TVA black plume grabbing attention

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By The Staff



Something was falling from the sky in the Swan Pond community on Friday.

The material was coming from one of the smoke stacks at TVA’s Kingston Fossil Plant.

“I’ve actually gone over and watched it fall,” Roane County Executive Mike Farmer said. 

Dark-looking smoke could be seen billowing out of one of the smoke stacks throughout the day Friday.

According to a statement from TVA, the falling material was the result of  test operations being performed at the plant.

“TVA was performing a test burn of higher sulfur coals to determine if they can be used at the Kingston Fossil Plant once its new scrubbers are operational,” the statement read.

“When material was seen coming from the stack at the plant on Friday, TVA began shutting down the one unit that was causing the release, stopping the plume from the stack.”

Residents were caught by surprise that particles from the smoke stack were sprinkling the community.

Randy Ellis, who has family that lives in the area, said he called officials with the Tennessee Department of Environment and Conservation, TVA and the U.S. Environmental Protection Agency to try and find out what was going on.

TDEC was investigating the matter. Communications director Tisha Calabrese-Benton said workers with the department’s division of air pollution control visited the Ellis property in the Swan Pond community Friday after receiving a complaint.

Calabrese-Benton said the workers collected a sample and planned to send it to a lab for analysis.

“Our inspectors visited the TVA facility following their visit to the residence to review plant operations,” Calabrese-Benton wrote in an e-mail.

“The investigation is currently ongoing, and I couldn’t speculate as to what the outcome will ultimately be, but it is something we are continuing to review.”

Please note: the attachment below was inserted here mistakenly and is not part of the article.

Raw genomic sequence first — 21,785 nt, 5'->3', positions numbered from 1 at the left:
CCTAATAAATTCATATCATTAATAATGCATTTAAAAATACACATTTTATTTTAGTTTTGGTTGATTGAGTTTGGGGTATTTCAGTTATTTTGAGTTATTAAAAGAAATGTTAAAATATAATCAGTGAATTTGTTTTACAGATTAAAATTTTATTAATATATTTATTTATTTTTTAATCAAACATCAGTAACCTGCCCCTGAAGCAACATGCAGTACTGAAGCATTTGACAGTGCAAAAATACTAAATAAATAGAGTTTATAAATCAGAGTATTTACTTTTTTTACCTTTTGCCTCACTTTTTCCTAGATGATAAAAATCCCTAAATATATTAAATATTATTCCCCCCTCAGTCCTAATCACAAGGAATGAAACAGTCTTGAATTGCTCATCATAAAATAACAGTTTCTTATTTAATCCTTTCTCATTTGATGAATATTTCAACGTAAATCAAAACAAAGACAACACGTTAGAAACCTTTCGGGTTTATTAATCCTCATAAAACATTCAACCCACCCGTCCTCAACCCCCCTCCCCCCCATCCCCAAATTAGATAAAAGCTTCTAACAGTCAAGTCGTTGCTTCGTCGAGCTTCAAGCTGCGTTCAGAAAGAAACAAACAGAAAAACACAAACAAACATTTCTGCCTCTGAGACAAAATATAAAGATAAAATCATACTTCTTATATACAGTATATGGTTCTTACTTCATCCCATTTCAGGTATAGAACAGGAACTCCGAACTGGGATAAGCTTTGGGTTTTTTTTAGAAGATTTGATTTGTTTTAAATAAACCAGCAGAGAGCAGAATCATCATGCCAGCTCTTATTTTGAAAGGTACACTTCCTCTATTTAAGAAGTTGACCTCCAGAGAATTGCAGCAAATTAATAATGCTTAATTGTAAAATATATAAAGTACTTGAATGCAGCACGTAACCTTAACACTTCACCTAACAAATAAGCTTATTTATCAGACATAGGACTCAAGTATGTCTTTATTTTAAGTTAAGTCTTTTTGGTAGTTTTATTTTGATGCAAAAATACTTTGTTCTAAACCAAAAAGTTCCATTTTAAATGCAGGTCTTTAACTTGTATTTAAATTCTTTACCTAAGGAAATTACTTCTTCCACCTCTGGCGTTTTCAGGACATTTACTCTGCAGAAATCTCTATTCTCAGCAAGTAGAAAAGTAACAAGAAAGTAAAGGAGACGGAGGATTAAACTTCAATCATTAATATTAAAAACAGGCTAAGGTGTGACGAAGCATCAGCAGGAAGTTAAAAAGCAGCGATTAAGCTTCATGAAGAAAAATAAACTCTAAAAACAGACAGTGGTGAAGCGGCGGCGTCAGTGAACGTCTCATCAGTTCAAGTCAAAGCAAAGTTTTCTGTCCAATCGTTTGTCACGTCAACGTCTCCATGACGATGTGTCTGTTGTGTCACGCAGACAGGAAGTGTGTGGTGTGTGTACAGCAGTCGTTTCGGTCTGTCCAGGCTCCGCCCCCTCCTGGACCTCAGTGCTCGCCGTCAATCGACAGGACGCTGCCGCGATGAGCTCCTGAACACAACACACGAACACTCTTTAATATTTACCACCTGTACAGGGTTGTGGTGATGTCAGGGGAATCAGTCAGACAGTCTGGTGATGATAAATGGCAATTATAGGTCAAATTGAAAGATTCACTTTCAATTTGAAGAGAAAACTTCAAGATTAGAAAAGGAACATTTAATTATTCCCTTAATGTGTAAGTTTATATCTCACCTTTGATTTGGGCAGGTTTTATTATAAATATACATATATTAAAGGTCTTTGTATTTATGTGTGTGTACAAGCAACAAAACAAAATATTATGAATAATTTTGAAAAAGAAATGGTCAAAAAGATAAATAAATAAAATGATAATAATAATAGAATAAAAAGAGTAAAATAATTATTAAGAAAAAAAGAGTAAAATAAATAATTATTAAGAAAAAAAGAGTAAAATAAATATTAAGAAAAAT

Farmer said when he went out to look into the matter, the wind was blowing smoke from the TVA stack toward Swan Pond Baptist Church.

Farmer said he was behind the church watching the material fall from the sky.

“It’s either henny penny or fly ash,” he said.

Ellis said the particles also looked like fly ash.

“Some of it’s hard, some of it’s ashy,” Ellis said.

The TVA statement said the agency plans to do its own investigation.

The material being burned was “a mid-level sulfur coal,” the statement read.

“The particles seen coming from the stack were a product of burning that coal after it passed through the plant’s emissions control systems. TVA has taken samples of the materials released for analysis and will investigate the cause of the release.”

Ellis said the particles falling from the sky is just one more worry for a community that’s already dealing with a lot because of TVA.

The area surrounding the fossil plant was engulfed with 5.4 million cubic yards of fly ash after a dike burst at the plant last December.

“This is taking a toll on them emotionally,” Ellis said. “Dealing with the uncertainty if this area is unhealthy because of the spill, dealing with the headaches of the traffic daily.

“Then they wake up and see this ash stuff covering everything.”